Microsoft recently took control over six “domain-spoofing” Internet domains that it said were previously controlled by the infamous Russian hacker group Fancy Bear and mimicked genuine domains belonging to democratic institutions and think-tanks in the U.S. such as the International Republican Institute and the Hudson Institute.
Domain-spoofing: the primary tool of Fancy Bear
This isn’t the first time that Fancy Bear has been found to be in the centre of carefully-planned domain-spoofing campaigns. Earlier this year, researchers at ThreatConnect revealed how the malicious group spoofed domains belonging to the World Anti-Doping Agency (WADA), the US Anti-Doping Agency (USADA), and the Olympic Council of Asia (OCASIA).
According to the researchers, the domain-spoofing campaign carried out by Fancy Bear was likely in retaliation to the ban imposed on Russia from participating in the Winter Olympics hosted by South Korea. It’s no wonder that Putin addressed home-grown hackers as “patriotically minded” and “free-spirited”.
The “patriotic” Russian hacker group was also allegedly behind a cyber attack on the UK’s Anti-Doping Agency which occurred around the same time as the spoofing of WADA’s domains. In 2016, Fancy Bear hacked into WADA’s database and published embarrassing IAAF doping reports about major Western athletes after the Russian athletic team was banned from participating in World Athletics Championships in London.
A much larger campaign to disrupt democracy
According to Microsoft, the six domain-spoofing domains owned by Fancy Bear (also known as Strontium and APT28) are part of a much larger campaign rather than being isolated incidents carried out by lone wolves. While a couple of such domains spoofed domains owned by the International Republican Institute and the Hudson Institute, other fake domains appeared to reference the U.S. Senate but did not spoof particular offices.
“We have now used this approach 12 times in two years to shut down 84 fake websites associated with this group. Attackers want their attacks to look as realistic as possible and they therefore create websites and URLs that look like sites their targeted victims would expect to receive email from or visit. The sites involved in last week’s order fit this description,” the technology giant said in a blog post.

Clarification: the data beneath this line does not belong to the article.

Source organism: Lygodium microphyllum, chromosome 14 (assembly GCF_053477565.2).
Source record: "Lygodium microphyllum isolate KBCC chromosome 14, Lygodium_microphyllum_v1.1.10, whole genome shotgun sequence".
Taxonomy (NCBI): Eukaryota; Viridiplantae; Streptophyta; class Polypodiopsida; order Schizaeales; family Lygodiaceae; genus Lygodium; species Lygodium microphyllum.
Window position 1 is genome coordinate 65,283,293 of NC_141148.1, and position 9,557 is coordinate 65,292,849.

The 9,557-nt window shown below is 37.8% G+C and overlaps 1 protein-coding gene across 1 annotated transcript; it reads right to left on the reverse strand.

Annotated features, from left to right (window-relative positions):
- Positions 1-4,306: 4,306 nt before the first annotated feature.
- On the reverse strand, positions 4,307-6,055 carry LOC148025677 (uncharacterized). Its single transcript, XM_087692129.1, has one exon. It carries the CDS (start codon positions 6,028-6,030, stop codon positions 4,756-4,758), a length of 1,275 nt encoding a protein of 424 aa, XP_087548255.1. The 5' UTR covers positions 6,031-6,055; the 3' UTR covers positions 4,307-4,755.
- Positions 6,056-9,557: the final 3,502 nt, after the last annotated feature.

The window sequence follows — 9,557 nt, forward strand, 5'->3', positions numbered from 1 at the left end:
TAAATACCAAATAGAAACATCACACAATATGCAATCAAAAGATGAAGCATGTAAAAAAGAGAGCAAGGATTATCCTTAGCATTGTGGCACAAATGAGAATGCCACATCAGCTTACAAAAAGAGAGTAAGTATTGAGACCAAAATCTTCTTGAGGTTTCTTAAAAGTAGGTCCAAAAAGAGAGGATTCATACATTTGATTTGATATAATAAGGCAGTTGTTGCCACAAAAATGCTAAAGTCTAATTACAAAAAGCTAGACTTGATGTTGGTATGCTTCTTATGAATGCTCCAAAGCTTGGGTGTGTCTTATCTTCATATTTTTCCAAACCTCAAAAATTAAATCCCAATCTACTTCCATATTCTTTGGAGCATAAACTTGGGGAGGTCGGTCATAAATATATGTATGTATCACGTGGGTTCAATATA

“… there is “good cause” to believe that Strontium is “likely to continue” its conduct. In the face of this continuing activity, we must work on the assumption that these attacks will broaden further. An effective response will require even more work to bring people and expertise together from across governments, political parties, campaigns and the tech sector,” it added.
In order to help political parties, democratic institutions, campaign offices and think -tanks detect domain-spoofing campaigns in the run-up to the mid-term elections that will take place in November, Microsoft has introduced a new initiative called Microsoft AccountGuard which is free of charge and will be available to all organisations that use Office 365.
Basic cyber hygiene is not enough
“It shouldn’t come as a big surprise to anyone that Russians or other nation-states are probing for sensitive information from conservative, liberal, libertarian-leaning organisations. You get the point that if there is valuable information to be gleaned expect groups to be interested in it,” said Sam Curry, Chief Security Officer at Cybereason.
“Simply put, doing the basic hygiene and controls isn’t enough today. Everyone should be on strong authentication and monitoring and the “check marks” should be in place; but the most important ‘check mark’ is a true cyber function with forward-leaning, human intelligence monitoring behavioural telemetry.
“The attackers are human, and in many instances sophisticated. Organisations need teams of people in place to thwart adversarial attempts with the right tools, like EDR tools, that will help the Humans in defence win the cyber conflict. Hygiene alone is not enough,” he added.
“Microsoft’s announcement is generating a lot of attention and the focus is overwhelmingly centered on the 2018 mid-term elections. But it’s important not to lose sight of the bigger issue. The focus on think tanks holding pro-sanction views on Russia’s current regime is about espionage.
“In short: spies are going to spy. That’s true whether or not it’s an election year. There seems to be a rush to conclude that these six domains are part of an “attack” on the elections that risks missing the complete threat model – and therefore the complete countermeasures that should be taken,” said Sean Sullivan, Security Advisor at F-Secure.